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Plant Genomics

Is Palm Oil Sustainable for People?

Palm oil belongs to Elaeis, which is the only genus of Arecaceae family that produces edible oil. The current commercial planting is mainly E. guineensis, (Jacq.) originating from West Africa, selected due to its yield superiority. The cultivations occur throughout the tropical belt, especially in Southeast Asia, Africa and South America. To date, palm oil has become the most important oil crop in the world, accounting for 37% of global vegetable oil production. However, palm oil sustainability is always debated. Is palm oil really sustainable for people? To answer this, some facts are worth pondering.

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What’s Next for Plant Genomics?

2017 is drawing to a close and it’s about that time where we begin to reflect. It has been a huge year for plant genomics in terms of technological advancements in the field with two developments in particular: CRISPR and disease resistance.

Successful sequencing, along with the improvement of biological data sets, have given plant scientists the tools and knowledge to make exciting developments to benefit agriculture. Research in plant disease resistance is being used to tackle global issues, such as food security, and novel gene editing technologies like CRISPR will take this research even further. 

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The Development and Application of CRISPR-Cpf1

Genome editing is slowly causing, or has perhaps already caused, a paradigm shift in the world of agriculture and in plant genomics in general. The ability to precisely and easily edit genes has never been as widespread before as it is now. The technology is causing a momentous shift towards using genome editing to not only validate gene function but also to create better crop varieties for the sustenance of a growing human population.

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Understanding the Molecular Basis of Disease Resistance in Plants

There has been tremendous progress in understanding the molecular basis of disease resistance in plants in the last twenty years. However, translation of this knowledge into practical use has been slow.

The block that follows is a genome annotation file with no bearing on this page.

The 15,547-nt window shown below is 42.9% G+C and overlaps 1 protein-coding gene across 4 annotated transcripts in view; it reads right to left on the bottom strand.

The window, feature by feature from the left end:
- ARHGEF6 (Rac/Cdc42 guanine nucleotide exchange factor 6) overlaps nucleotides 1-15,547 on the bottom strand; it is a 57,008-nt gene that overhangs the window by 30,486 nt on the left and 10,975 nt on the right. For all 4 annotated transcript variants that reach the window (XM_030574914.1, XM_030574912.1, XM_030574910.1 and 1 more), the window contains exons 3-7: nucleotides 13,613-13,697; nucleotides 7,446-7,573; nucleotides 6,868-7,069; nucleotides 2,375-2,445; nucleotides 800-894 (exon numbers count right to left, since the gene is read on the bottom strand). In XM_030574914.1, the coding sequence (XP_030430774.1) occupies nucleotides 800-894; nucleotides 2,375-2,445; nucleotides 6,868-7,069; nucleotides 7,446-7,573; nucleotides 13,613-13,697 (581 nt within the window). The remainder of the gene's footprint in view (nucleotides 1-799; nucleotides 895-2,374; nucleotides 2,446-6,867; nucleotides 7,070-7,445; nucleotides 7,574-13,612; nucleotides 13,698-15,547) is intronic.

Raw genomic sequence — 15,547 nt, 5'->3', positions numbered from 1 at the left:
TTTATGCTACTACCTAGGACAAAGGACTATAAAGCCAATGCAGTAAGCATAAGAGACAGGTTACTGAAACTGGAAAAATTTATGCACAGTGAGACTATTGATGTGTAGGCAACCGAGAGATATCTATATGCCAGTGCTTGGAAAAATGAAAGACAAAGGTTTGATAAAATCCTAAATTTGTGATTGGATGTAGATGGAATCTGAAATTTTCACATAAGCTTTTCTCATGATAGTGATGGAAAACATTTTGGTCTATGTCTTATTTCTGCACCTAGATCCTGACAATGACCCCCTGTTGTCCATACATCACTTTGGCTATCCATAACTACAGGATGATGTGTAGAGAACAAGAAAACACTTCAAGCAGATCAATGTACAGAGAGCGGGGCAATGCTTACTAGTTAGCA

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Phytobiomes: Embracing Complexity to Achieve a New Vision for Agriculture

Imagine a world in which farmers have at their disposal analytical tools that help them determine the crop, management practices, and inputs to apply to a specific field in a given year, taking into consideration all physical (climate, soil…) and biological conditions (microbes, pests, disease, weeds, animals…)

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Novel Applications Of The Chloroplast Genome

Henry Daniell’s research analyses the crop chloroplast genome. In the past years, more than 40 crop chloroplasts genome were sequenced in his lab, including some of the most important crops such as coffee, orange, cotton and soybean.

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Probiotic Consortia Applications In Non-Sterile Soil

Plants feed microbial communities that, in return, provide the plant with growth hormones and antibiotics. Alexandre Jousset’s research focuses on probiotics consortia in tomato plant roots that form a shield defending plant tissues from Ralstonia solanacearum (Wei et al., 2015). This is an aerobic non-spore forming plant pathogenic bacterium colonising the xylem and causing bacterial wilt in its host. It can affect most world crop species including tomato, potato, banana and tobacco and there’s still no cure for this disease (Hu et al., 2016).

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The Wheat Genome Sequence Odyssey

As the world population is expected to reach 9.8 billion by 2050, it is crucial to have innovative genomics tools to address global food security in a sustainable way.

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